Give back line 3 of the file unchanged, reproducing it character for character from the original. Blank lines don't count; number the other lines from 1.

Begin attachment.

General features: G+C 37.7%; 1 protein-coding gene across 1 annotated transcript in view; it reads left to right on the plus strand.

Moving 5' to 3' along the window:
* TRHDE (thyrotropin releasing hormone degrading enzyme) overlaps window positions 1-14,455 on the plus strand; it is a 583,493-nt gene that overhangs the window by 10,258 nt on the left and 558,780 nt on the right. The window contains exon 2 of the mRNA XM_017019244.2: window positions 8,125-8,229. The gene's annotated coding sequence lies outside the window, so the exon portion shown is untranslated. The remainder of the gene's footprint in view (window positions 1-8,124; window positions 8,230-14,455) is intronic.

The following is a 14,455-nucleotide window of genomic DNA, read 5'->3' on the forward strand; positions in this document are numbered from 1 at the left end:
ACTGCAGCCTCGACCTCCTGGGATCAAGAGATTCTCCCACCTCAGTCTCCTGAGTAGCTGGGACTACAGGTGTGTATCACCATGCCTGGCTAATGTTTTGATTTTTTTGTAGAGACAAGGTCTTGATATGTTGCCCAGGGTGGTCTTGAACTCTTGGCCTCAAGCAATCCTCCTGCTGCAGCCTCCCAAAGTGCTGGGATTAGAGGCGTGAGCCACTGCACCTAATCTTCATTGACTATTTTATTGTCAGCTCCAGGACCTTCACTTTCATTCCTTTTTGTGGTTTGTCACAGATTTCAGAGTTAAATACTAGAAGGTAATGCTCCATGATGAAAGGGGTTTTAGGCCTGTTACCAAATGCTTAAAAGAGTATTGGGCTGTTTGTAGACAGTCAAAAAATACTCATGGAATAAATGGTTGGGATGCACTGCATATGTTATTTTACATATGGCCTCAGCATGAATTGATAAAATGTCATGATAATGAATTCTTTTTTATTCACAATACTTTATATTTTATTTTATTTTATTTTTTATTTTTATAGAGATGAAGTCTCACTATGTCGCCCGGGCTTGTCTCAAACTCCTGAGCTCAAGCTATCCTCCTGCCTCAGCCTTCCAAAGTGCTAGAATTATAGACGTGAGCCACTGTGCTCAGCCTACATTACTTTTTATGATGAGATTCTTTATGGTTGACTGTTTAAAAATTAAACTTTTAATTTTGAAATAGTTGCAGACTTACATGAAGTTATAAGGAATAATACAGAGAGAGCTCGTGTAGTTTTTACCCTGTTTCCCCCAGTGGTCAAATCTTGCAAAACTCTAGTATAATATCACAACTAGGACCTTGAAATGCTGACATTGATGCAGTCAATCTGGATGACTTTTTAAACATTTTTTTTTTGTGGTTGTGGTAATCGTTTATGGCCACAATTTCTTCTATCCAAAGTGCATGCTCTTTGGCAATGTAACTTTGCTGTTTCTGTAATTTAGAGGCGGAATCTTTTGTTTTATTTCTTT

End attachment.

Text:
* TRHDE (thyrotropin releasing hormone degrading enzyme) overlaps window positions 1-14,455 on the plus strand; it is a 583,493-nt gene that overhangs the window by 10,258 nt on the left and 558,780 nt on the right. The window contains exon 2 of the mRNA XM_017019244.2: window positions 8,125-8,229. The gene's annotated coding sequence lies outside the window, so the exon portion shown is untranslated. The remainder of the gene's footprint in view (window positions 1-8,124; window positions 8,230-14,455) is intronic.